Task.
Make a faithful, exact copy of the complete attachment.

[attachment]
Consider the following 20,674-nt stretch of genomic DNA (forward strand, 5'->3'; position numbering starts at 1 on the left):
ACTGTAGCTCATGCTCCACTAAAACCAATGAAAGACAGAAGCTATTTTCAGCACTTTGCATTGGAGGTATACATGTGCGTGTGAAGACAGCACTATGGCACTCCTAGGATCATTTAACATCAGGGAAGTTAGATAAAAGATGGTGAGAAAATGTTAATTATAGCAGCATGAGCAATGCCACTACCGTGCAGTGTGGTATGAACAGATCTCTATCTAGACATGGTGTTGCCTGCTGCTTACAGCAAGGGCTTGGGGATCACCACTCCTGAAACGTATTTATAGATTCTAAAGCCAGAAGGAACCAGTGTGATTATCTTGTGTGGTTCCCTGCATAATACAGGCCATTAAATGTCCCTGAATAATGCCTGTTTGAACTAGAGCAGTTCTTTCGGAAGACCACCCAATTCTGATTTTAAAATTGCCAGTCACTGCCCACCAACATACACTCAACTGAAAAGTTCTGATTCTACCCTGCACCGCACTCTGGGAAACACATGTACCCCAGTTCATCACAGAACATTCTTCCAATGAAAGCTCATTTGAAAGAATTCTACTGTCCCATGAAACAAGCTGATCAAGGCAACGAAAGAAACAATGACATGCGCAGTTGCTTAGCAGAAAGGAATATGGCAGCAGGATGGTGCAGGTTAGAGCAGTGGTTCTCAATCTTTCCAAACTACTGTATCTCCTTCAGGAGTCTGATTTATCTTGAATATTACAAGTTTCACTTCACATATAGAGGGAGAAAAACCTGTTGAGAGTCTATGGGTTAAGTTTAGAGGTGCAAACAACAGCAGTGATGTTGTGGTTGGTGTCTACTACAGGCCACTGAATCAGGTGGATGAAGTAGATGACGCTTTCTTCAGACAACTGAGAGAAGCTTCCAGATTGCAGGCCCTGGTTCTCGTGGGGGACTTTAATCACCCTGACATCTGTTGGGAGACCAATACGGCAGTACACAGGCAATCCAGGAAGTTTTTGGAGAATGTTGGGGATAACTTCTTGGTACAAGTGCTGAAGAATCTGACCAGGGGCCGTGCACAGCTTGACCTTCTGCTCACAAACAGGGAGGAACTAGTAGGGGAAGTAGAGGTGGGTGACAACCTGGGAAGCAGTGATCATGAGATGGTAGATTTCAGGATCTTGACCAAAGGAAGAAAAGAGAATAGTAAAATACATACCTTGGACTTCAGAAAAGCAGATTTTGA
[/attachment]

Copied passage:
Consider the following 20,674-nt stretch of genomic DNA (forward strand, 5'->3'; position numbering starts at 1 on the left):
ACTGTAGCTCATGCTCCACTAAAACCAATGAAAGACAGAAGCTATTTTCAGCACTTTGCATTGGAGGTATACATGTGCGTGTGAAGACAGCACTATGGCACTCCTAGGATCATTTAACATCAGGGAAGTTAGATAAAAGATGGTGAGAAAATGTTAATTATAGCAGCATGAGCAATGCCACTACCGTGCAGTGTGGTATGAACAGATCTCTATCTAGACATGGTGTTGCCTGCTGCTTACAGCAAGGGCTTGGGGATCACCACTCCTGAAACGTATTTATAGATTCTAAAGCCAGAAGGAACCAGTGTGATTATCTTGTGTGGTTCCCTGCATAATACAGGCCATTAAATGTCCCTGAATAATGCCTGTTTGAACTAGAGCAGTTCTTTCGGAAGACCACCCAATTCTGATTTTAAAATTGCCAGTCACTGCCCACCAACATACACTCAACTGAAAAGTTCTGATTCTACCCTGCACCGCACTCTGGGAAACACATGTACCCCAGTTCATCACAGAACATTCTTCCAATGAAAGCTCATTTGAAAGAATTCTACTGTCCCATGAAACAAGCTGATCAAGGCAACGAAAGAAACAATGACATGCGCAGTTGCTTAGCAGAAAGGAATATGGCAGCAGGATGGTGCAGGTTAGAGCAGTGGTTCTCAATCTTTCCAAACTACTGTATCTCCTTCAGGAGTCTGATTTATCTTGAATATTACAAGTTTCACTTCACATATAGAGGGAGAAAAACCTGTTGAGAGTCTATGGGTTAAGTTTAGAGGTGCAAACAACAGCAGTGATGTTGTGGTTGGTGTCTACTACAGGCCACTGAATCAGGTGGATGAAGTAGATGACGCTTTCTTCAGACAACTGAGAGAAGCTTCCAGATTGCAGGCCCTGGTTCTCGTGGGGGACTTTAATCACCCTGACATCTGTTGGGAGACCAATACGGCAGTACACAGGCAATCCAGGAAGTTTTTGGAGAATGTTGGGGATAACTTCTTGGTACAAGTGCTGAAGAATCTGACCAGGGGCCGTGCACAGCTTGACCTTCTGCTCACAAACAGGGAGGAACTAGTAGGGGAAGTAGAGGTGGGTGACAACCTGGGAAGCAGTGATCATGAGATGGTAGATTTCAGGATCTTGACCAAAGGAAGAAAAGAGAATAGTAAAATACATACCTTGGACTTCAGAAAAGCAGATTTTGA